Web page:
Ask CFR Experts

This new feature invites members of the public to submit questions to CFR's experts on various topics related to U.S. foreign policy. Selected questions on matters ranging from the latest news headlines to long-term international issues are answered by CFR fellows and featured on CFR's homepage.

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Featured Question

Answered by:
Colonel John S. Kolasheski, USA

When will AFRICOM headquarters move to Africa?

Asked by Lloyd Cata

While there was some early discussion on where to base the command (continental United States, Africa, or Germany), its current location in Germany has the existing infrastructure, transportation links, housing, schools, and health facilities to support its personnel, employees, and family members. Any future rebasing discussions will need to take into account a cost-benefit analysis—and in a time of fiscal uncertainty, the cost might be prohibitive.

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Past Questions

Answered by:
Daniel P. Ahn

What is the impact of the economic crisis on the climate change debate?

Asked by Soumaya Maghnouj, from Sciences-Po
Author: Daniel P. Ahn

The global economic crisis and the subsequent attention to economic and budgetary issues have monopolized the political debate. With the aftermath of the crisis still being felt, there is not much political will for policies that may create short-term economic pain for long-term benefits. These include policies to combat or adapt to climate change.

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Answered by:
Blake Clayton

With renewable energy sources in countries like Brazil and Bolivia, will U.S. energy policy shift toward South America?

Asked by Fagner Dantas, from Universidade Federal da Bahia

The global energy map is being redrawn at an accelerated pace. All signs point to the United States becoming part of an increasingly hemispheric energy trade, both for oil as well as for biofuels like ethanol. The Middle East will still loom large in U.S. energy policy given its crucial role in the world oil market, but U.S. energy officials and companies are forging deeper ties with their counterparts elsewhere in the Americas.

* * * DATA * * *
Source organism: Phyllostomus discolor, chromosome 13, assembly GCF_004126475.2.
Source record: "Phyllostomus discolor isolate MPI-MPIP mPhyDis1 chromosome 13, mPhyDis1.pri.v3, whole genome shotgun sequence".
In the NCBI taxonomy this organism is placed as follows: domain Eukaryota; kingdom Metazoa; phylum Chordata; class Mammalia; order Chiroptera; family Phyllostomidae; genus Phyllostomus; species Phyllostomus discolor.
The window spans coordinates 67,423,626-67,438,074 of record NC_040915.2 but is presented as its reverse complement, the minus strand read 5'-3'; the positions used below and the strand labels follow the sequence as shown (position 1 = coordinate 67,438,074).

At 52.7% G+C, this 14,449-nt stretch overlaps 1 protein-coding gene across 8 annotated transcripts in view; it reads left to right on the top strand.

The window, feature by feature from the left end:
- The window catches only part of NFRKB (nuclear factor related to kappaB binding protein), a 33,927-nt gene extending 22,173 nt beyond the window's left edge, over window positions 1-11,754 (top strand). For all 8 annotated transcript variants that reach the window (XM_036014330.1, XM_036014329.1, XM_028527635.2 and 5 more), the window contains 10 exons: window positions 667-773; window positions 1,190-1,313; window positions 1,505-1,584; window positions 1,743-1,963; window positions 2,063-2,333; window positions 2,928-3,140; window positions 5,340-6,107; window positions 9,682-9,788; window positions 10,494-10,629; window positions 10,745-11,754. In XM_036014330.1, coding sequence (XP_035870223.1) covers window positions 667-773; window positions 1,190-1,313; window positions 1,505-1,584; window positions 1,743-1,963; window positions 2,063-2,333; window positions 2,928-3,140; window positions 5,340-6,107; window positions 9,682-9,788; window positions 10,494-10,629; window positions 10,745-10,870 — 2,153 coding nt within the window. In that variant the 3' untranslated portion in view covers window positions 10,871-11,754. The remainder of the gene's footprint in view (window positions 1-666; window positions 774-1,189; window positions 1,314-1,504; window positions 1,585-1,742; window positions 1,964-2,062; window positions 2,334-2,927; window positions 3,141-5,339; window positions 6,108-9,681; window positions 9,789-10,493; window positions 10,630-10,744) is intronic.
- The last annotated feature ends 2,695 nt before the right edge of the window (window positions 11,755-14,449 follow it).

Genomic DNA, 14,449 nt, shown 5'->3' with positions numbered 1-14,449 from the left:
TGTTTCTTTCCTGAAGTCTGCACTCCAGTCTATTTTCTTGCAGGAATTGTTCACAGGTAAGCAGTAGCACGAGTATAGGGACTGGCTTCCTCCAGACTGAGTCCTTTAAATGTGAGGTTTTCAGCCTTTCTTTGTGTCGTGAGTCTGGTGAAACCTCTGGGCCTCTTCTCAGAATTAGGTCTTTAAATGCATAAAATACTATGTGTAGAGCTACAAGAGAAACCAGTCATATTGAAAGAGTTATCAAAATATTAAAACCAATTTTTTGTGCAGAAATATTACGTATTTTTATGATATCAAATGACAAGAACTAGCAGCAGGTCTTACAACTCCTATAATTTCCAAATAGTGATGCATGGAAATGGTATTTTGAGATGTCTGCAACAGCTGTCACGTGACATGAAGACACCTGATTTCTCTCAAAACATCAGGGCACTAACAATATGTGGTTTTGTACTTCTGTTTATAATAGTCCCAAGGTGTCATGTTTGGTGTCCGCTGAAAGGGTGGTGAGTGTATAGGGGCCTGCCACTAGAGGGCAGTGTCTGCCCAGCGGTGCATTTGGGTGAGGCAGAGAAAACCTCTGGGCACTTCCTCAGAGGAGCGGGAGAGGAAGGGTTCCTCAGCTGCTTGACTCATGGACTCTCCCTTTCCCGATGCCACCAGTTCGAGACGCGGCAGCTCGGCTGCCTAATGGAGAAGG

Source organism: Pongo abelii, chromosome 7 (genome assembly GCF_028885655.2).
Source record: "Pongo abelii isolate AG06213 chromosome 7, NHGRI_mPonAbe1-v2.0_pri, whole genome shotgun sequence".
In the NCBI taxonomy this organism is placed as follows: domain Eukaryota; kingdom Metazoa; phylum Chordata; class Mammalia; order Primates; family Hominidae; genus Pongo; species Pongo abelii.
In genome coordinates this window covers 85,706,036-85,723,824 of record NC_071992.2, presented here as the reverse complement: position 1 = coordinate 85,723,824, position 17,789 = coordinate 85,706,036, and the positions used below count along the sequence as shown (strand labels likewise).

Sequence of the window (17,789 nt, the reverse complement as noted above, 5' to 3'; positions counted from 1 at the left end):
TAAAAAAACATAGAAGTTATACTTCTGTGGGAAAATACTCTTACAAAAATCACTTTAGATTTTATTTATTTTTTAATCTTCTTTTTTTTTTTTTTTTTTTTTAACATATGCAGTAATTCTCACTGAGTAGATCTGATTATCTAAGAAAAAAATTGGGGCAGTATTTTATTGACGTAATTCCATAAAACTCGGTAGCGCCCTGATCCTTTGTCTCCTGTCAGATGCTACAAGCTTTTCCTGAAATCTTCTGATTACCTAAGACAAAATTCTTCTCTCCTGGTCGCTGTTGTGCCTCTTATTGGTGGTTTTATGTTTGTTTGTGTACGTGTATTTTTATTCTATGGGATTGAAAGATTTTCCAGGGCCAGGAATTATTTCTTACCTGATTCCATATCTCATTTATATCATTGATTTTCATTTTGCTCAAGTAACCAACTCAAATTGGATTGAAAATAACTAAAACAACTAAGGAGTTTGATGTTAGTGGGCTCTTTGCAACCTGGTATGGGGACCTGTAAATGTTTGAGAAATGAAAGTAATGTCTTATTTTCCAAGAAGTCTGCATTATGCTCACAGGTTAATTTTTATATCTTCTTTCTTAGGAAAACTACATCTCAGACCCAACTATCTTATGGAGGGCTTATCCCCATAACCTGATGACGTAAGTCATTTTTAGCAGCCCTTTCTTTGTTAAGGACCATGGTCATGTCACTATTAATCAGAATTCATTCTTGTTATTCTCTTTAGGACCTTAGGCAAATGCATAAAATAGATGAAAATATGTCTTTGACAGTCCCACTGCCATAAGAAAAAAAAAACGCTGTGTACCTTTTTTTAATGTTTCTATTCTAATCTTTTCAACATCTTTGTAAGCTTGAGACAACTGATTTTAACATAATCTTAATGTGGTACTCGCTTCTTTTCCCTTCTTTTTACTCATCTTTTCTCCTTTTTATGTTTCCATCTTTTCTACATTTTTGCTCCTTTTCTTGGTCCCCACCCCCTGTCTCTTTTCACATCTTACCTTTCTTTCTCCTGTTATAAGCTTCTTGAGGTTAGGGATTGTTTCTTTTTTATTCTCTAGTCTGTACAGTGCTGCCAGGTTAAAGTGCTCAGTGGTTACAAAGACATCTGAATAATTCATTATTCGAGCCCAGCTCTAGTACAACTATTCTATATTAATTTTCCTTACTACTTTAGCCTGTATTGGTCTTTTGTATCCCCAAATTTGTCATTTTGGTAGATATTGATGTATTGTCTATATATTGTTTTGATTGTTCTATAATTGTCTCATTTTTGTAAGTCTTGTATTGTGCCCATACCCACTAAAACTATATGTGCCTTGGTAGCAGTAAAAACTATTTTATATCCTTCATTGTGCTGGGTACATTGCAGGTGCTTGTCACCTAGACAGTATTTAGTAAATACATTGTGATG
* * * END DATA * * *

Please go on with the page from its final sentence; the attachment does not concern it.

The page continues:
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Answered by:
Terra Lawson-Remer
Answered by:
Ray Takeyh

What should U.S. policy toward Iran be in order to prevent further development of its nuclear program?

Asked by Aaron Marks, from Staten Island, New York

Since the discovery of illicit Iranian nuclear facilities in 2002, the United States has sought to mobilize an international coalition to address the Iranian nuclear challenge through various coercions and incentives. UN member states agree that Iran is entitled to a civilian nuclear program for purposes of energy generation, but they require assurances that such a program is not going to be misused for military purposes.

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Answered by:
Robert Kahn
Answered by:
Captain Peter Troedsson, USCG

Have U.S. relations with Somalia improved since stronger maritime security measures have decreased piracy?

Asked by Charlotte Stafford, from Columbia University

The United States restored official relations with Somalia in January 2013 after years of civil unrest there, reflecting an increasingly stable Somali political environment. Better relations with Somalia, however, have little to do with the decrease in piracy, and the drop in offshore piracy cannot be attributed to Somali government efforts.

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Answered by:
Thomas Bollyky
Answered by:
Sebastian Mallaby

What will happen if Britain quits the European Union?

Asked by Neela Chipalkatty, from New York University
Author: Sebastian Mallaby